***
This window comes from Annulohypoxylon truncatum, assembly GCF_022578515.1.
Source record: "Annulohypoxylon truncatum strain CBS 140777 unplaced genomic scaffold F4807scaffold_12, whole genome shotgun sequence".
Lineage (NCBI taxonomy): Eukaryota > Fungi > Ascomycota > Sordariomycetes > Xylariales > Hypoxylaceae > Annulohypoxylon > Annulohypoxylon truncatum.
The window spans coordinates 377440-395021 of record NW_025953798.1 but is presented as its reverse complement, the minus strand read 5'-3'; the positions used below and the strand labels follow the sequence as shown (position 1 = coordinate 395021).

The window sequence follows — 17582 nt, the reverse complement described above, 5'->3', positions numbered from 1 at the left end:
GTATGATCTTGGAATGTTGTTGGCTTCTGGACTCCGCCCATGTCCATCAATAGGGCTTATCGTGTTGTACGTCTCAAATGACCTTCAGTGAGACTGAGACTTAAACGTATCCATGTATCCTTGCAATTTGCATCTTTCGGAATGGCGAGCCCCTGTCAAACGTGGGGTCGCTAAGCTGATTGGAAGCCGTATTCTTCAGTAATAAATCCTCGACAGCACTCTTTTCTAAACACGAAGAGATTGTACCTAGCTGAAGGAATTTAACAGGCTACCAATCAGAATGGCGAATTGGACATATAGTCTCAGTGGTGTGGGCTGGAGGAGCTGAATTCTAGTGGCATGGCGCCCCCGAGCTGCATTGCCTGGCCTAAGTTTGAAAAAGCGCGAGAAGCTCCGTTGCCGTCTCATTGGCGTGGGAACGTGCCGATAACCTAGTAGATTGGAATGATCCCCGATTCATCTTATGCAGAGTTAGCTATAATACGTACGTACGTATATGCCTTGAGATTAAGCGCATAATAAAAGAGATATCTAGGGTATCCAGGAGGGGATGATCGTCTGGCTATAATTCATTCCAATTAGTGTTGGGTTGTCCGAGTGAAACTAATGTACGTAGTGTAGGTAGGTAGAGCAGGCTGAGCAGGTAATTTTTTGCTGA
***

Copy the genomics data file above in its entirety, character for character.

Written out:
This window comes from Annulohypoxylon truncatum, assembly GCF_022578515.1.
Source record: "Annulohypoxylon truncatum strain CBS 140777 unplaced genomic scaffold F4807scaffold_12, whole genome shotgun sequence".
Lineage (NCBI taxonomy): Eukaryota > Fungi > Ascomycota > Sordariomycetes > Xylariales > Hypoxylaceae > Annulohypoxylon > Annulohypoxylon truncatum.
The window spans coordinates 377440-395021 of record NW_025953798.1 but is presented as its reverse complement, the minus strand read 5'-3'; the positions used below and the strand labels follow the sequence as shown (position 1 = coordinate 395021).

The window sequence follows — 17582 nt, the reverse complement described above, 5'->3', positions numbered from 1 at the left end:
GTATGATCTTGGAATGTTGTTGGCTTCTGGACTCCGCCCATGTCCATCAATAGGGCTTATCGTGTTGTACGTCTCAAATGACCTTCAGTGAGACTGAGACTTAAACGTATCCATGTATCCTTGCAATTTGCATCTTTCGGAATGGCGAGCCCCTGTCAAACGTGGGGTCGCTAAGCTGATTGGAAGCCGTATTCTTCAGTAATAAATCCTCGACAGCACTCTTTTCTAAACACGAAGAGATTGTACCTAGCTGAAGGAATTTAACAGGCTACCAATCAGAATGGCGAATTGGACATATAGTCTCAGTGGTGTGGGCTGGAGGAGCTGAATTCTAGTGGCATGGCGCCCCCGAGCTGCATTGCCTGGCCTAAGTTTGAAAAAGCGCGAGAAGCTCCGTTGCCGTCTCATTGGCGTGGGAACGTGCCGATAACCTAGTAGATTGGAATGATCCCCGATTCATCTTATGCAGAGTTAGCTATAATACGTACGTACGTATATGCCTTGAGATTAAGCGCATAATAAAAGAGATATCTAGGGTATCCAGGAGGGGATGATCGTCTGGCTATAATTCATTCCAATTAGTGTTGGGTTGTCCGAGTGAAACTAATGTACGTAGTGTAGGTAGGTAGAGCAGGCTGAGCAGGTAATTTTTTGCTGA